“She felt a stealing sense of fatigue as she walked; the sparkle had died out of her, and the taste of life was stale on her lips. She hardly knew what she had been seeking, or why the failure to find it had so blotted the light from her sky: she was only aware of a vague sense of failure, of an inner isolation deeper than the loneliness about her.”

In order to keep this review free of spoilers, I will not discuss the ending, although it is not difficult to imagine for feminist readers. To those who have read it, I would love to hear your opinions, and those of you who have not, The House of Mirth is one of the best contemporary novels in the Western tradition. I cannot still understand how Wharton was not included in any of the programmes in my English and American degree. If this were the case with anyone, I would encourage readers and students alike to pick up Wharton’s books on their own as they are a pure joy to read. And if you are not a literature student, this book will change your life as well as it portrays a long-lost time of decadence, over-spending, and the rigid and the still contemporary battle against a system of values that tried to restrict women to their roles as wives and mothers.

This is review #4 for my  20 Books of Summer project



  • JacquiWine

    I love this novel so much. In fact, Lily Bart is probably one of my favourite characters in literature – she is so complex and intriguing and endlessly fascinating. Nice comparison with Kate Chopin’s The Awakening, a book that has been on my TBR list for he longest time. I really must get around to it soon!

    • Elena

      Please let me know what you think about The Awakening, because I think Edna Pontellier will probably join Lily Bart as one of your favourite characters.

  • Gemma

    A wonderful review! I’ve only read Wharton’s Ethan Frome which I enjoyed so am keen to explore more of her work. The House of Mirth has definitely moved up my TBR list 🙂

    • Elena

      Thank you, Gemma. I hope you enjoy The House of Mirth. To be sincere, Ethan Frome rings a bell but it’s never been on my radar. Should I give it a try?

      • Gemma

        I’d recommend it! It’s been a while since I read it but I remember loving how Wharton evoked this sense of desolation and missed opportunities. It tells the story of Ethan who is merely existing I suppose, until the arrival of his wife’s cousin makes him realise there’s more to life…

  • Tredynas Days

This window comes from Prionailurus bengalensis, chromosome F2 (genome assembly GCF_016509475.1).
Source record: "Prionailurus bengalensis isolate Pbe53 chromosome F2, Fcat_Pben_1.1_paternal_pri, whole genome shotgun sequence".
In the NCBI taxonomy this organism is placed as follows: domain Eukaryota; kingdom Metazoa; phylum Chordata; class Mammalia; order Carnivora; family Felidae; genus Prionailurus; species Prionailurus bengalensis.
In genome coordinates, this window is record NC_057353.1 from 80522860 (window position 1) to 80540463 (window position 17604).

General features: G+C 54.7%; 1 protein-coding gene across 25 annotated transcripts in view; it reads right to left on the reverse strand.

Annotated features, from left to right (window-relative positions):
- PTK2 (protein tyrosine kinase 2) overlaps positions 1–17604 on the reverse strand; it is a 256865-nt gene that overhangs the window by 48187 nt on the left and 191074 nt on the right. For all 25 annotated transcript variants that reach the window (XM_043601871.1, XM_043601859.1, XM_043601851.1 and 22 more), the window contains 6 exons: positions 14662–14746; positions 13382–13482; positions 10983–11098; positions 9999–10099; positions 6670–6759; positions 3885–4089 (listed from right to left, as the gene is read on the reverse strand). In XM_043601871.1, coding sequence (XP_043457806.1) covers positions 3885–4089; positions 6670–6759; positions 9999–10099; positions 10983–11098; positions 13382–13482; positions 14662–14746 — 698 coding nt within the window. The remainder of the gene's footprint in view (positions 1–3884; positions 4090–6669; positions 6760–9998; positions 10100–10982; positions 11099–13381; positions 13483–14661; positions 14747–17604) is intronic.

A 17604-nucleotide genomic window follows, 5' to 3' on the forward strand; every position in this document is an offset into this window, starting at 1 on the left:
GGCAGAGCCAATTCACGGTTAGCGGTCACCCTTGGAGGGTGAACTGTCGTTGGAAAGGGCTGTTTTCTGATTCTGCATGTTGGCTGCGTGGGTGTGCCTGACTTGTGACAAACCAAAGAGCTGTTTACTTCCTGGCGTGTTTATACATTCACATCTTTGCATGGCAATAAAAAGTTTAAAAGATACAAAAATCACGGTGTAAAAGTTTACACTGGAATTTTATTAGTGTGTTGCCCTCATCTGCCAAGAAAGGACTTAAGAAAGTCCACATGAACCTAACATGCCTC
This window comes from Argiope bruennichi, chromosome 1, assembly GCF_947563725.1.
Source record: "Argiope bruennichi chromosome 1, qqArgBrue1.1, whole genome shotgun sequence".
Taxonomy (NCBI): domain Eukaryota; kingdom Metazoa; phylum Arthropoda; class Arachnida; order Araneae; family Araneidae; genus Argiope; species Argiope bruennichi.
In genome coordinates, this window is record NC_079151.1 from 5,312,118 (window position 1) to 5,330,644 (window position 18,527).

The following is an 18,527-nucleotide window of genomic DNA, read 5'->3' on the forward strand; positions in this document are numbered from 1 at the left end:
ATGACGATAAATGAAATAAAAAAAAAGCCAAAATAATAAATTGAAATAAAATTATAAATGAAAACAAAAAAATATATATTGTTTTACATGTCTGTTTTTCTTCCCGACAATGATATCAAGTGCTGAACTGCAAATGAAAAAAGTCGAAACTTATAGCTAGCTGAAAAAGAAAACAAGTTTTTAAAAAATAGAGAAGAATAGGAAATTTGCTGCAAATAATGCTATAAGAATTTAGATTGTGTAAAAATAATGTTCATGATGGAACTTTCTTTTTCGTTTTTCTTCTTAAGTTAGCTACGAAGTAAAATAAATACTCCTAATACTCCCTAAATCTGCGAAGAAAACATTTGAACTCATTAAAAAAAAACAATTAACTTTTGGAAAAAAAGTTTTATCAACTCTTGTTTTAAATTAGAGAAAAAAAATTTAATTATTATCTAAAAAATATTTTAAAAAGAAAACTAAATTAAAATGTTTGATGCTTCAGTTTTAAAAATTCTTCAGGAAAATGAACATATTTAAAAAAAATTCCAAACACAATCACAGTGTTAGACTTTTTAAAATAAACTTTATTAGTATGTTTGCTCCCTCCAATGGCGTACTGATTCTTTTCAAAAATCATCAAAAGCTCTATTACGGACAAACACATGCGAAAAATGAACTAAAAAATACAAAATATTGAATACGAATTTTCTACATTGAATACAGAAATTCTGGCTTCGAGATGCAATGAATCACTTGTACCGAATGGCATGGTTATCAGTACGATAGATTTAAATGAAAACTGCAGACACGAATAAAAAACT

I’ve only recently started reading EW, and wrote about the 3 novels (I bought at Book People for a bargain price) at my blog earlier this year. Enjoyed your take on it, and the comparison with Chopin. Would take issue with this being the *first* such feminist take on the spirited, constrained woman in a man’s world – Henry James surely got there first with a whole string of them, especially Isabel Archer…Some of George Eliot’s female characters come to mind, too. But you’re right about the still shocking frankness of Wharton’s depiction of Lily’s compromised position.

    • Elena

      I tried to read Portrait of a Lady some years ago and I just couldn’t finish it: James’ portrayal of Isabel Archer did not feel quite right to me. If I remember well, I thought she was too ‘good’, whereas Lily is ambitious and troubled. And you can easily tell I still haven’t read any Eliot yet, but I hope to soon. Thanks for reminding me 🙂

      • Tredynas Days

        It’s a shame you didn’t get on with Portrait. I’d recommend trying again at a later date. I don’t see Isabel as particularly ‘good’; she’s very much the emerging New Woman: assertive, intelligent, inclined to be subversive – but still she makes fatal flaws of judgement about suitable partners, falling for the dazzling but phoney aestheticism of a jaded Euro-roué who’s only after her money, rejecting ‘old money’ and security. She has to suck up the consequences. So: good but flawed…:) Do try G Eliot, too. Dorothea in Middlemarch is a terrific character.

  • bookbii

    House of Mirth is on my list of books I really ought to read. I hope to get around to it before the end of the year (endless diversions). Your review has definitely whetted my appetite to pick this up. Great review Elena.